16. Petitioner makes numerous other arguments but we are limited to the record and our authority is limited to whether the CBOE order is supported by substantial evidence and supported by the law. Consequently, we decline to address issues outside the scope of the record and proper issues on appeal.


17. The only issue properly before us is whether Petitioner has standing to contest the tax assessments of properties in which he has no legal or equitable interests.


18. We find that Petitioner does not have standing to challenge the tax assessments of other taxpayers because he has no tangible interest in those properties which will be affected by our decision.


19. We do find Petitioner has standing to challenge property tax assessments in which he may have any interest and in fact the SBOE is considering Petitioner's appeal on the property he allegedly owns at 231 Rimrock Drive, Evanston, Wyoming, in SBOE docket number 2000-159.


20. In State, Dept. of Revenue v. Amoco Production Company, 7 P.3d 35 (Wyo. 2000), the Supreme Court stated: "Standing is a concept used to determine whether a party is sufficiently affected to insure that a justiciable controversy is presented to the court...."


21. We find Petitioner is not personally affected by the assessments of other property owners and any interest of Petitioner is merely theoretical which does not rise to a justiciable controversy. Hirschfield v. Board of County Commissioners of the County of Teton, 944P.2d 1139,1142 (Wyo. 1997).


22. Petitioner answers the standing question by arguing that he has a constitutional right to uniform and equal taxation without which he is certainly affected.


23. We find the interest of Petitioner in equal and uniform taxation is only an intangible interest. In order to maintain standing Petitioner must have a "tangible interest" at stake. Robinson v. Hamblin, 914 P.2d 152, 154 (Wyo. 1996) citing Schulthess v. Carollo, 832 P.2d 552, 556-57 (Wyo. 1992).


24. Most court decisions hold that "a decision-making body should refrain from considering issues in which the litigants have little or no interest in vigorously advocating." State of Wyoming, ex rel, Bayou Liquors v. The City of Casper, 906 P,2d 1046,1048 (Wyo. 1995).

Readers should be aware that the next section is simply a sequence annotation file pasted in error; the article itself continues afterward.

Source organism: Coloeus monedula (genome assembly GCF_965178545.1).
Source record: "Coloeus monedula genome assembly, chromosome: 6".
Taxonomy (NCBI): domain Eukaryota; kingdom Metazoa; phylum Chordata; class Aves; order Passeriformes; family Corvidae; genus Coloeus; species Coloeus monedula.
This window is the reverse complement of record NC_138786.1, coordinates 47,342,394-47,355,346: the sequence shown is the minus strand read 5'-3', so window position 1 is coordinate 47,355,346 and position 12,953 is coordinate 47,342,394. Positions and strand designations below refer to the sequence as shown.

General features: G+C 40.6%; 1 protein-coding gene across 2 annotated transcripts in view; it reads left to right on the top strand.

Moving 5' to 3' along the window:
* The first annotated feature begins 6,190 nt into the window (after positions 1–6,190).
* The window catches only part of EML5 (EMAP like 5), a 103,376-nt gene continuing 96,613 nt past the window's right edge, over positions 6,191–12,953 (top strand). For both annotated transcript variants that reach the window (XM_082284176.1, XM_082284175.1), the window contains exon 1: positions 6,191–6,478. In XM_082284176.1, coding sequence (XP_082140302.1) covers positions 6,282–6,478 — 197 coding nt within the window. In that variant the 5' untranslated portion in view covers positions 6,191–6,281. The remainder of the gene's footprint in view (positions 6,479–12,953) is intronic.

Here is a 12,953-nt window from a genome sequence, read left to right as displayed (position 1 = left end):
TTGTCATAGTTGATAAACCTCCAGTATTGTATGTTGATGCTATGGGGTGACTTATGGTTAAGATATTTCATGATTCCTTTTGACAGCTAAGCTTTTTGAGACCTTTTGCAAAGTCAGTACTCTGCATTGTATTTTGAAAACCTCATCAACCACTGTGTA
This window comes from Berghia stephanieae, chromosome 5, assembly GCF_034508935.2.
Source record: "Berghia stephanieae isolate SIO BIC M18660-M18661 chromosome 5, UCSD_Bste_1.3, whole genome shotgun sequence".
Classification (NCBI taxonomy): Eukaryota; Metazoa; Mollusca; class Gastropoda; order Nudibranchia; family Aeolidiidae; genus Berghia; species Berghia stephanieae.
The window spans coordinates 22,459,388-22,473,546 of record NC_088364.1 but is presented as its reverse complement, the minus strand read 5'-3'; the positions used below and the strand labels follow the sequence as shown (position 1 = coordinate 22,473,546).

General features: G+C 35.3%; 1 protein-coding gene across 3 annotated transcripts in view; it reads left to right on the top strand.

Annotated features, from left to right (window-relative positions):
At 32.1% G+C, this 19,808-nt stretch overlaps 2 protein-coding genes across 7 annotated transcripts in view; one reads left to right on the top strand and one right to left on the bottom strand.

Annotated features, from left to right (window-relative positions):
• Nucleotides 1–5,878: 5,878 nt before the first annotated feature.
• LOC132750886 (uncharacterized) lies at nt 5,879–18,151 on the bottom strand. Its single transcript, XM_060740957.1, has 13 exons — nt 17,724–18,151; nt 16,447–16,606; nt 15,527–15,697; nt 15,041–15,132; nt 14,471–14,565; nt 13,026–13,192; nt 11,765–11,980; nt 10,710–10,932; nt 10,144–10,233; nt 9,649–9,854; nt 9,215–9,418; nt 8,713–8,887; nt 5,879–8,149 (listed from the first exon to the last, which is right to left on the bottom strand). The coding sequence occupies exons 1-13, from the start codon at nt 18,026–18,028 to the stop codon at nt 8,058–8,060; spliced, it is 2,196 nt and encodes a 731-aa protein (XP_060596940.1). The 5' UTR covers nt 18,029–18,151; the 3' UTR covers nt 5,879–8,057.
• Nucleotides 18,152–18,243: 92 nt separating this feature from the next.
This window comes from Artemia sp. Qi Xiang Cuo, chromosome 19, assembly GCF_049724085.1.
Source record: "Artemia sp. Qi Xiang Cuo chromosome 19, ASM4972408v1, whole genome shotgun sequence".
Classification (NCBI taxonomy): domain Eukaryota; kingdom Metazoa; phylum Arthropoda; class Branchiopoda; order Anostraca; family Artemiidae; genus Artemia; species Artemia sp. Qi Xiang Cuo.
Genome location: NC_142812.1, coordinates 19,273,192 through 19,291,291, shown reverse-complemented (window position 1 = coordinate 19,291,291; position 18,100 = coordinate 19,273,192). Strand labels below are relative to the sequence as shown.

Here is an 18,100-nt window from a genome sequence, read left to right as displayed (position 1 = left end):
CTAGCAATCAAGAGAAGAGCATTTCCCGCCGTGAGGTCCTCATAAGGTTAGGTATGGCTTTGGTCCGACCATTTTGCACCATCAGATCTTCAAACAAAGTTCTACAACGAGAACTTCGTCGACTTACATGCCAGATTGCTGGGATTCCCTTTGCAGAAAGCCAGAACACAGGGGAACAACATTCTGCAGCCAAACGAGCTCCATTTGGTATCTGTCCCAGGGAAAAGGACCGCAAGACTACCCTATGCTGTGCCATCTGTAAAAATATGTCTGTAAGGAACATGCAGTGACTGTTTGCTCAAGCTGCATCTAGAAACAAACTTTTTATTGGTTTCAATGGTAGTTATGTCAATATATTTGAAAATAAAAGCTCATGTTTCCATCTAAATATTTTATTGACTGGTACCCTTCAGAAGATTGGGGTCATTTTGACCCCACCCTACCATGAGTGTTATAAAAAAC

25. Standing is jurisdictional, cannot be waived and can be raised at any time, even on appeal. In the Matter of a Petition for Declaration of Abandonment of Various Water Rights in Lake DeSmet Reservoir, Board of Control, Docket No. II-77-2-1 et al. v. Texaco, Inc. et al., 623 P.2d 764,767 (Wyo. 1981).


26. Petitioner, after the fact, has attempted to bolster his appeal with the argument that he was really asking the CBOE to equalize the various properties because he is entitled to have all properties equally and uniformly valued pursuant to the Wyoming Constitution.


27. No where in the CBOE record nor in the SBOE record except in Petitioner's appellate brief, is there even a remote request for the SBOE to exercise its regulatory powers pursuant to Wyo. Stat. 39-11-102.1 (a)(x) to "[c]arefully examine into all cases wherein it is alleged that property subject to taxation has not been assessed or has been fraudulently, improperly, or unequally assessed, or the law in any manner evaded or violated, and cause to be instituted proceedings which will remedy improper or negligent administration of the tax laws of the state."


28. We decline to exercise our regulatory powers for several reasons. First, this case is an appeal from a CBOE decision and we are limited to the record and the issues properly before us as set forth in the CBOE order appealed from. Tri-County Elec. Ass'n vs City of Gillette, 525 P.2d 3 (Wyo. 1974). We find the County would be denied due process if the issues were to change on appeal. Second, the SBOE rules clearly provide the vehicle to anyone, including taxpayers, to request a Chapter 10 examination. Chapter 4, SBOE Rules. Third and foremost, the SBOE's adjudicatory functions are separate and distinct from its regulatory functions which should not be procedurally intertwined. Antelope Valley Improvement and Service District v. State Bd. of Equalization, 4 P.3d 876 (Wyo. 2000).


29. The SBOE rules for examination requests were not followed by Petitioner. This Board is without authority to ignore its own rules and render a decision of which the County would be totally unaware. An agency acts arbitrarily and capriciously if it does not follow its own rules. State ex rel. Wyoming Workers' Compensation Division v. Brown, 805 P.2d 830 (Wyo. 1991).


30. As a matter of law, we hold the CBOE's decision dismissing Petitioner's complaint for lack of standing on the twenty-one properties in which Petitioner held no legal or equitable interest is in accordance with law and must be affirmed.





IT IS THEREFORE HEREBY ORDERED the decision of the Uinta County Board of Equalization dismissing Petitioner's complaint is hereby affirmed.


Pursuant to Wyo. Stat. 16-3-114 and Rule 12, Wyoming Rules of Appellate Procedure, any person aggrieved or adversely affected in fact by this decision may seek judicial review in the appropriate district court by filing a petition for review within 30 days of the date of this decision.


Dated this 8th day of December, 2000.




Edmund J. Schmidt, Chairman


Roberta A. Coates, Vice-Chairman


Ron Arnold, Member


Wendy Soto, Executive Secretary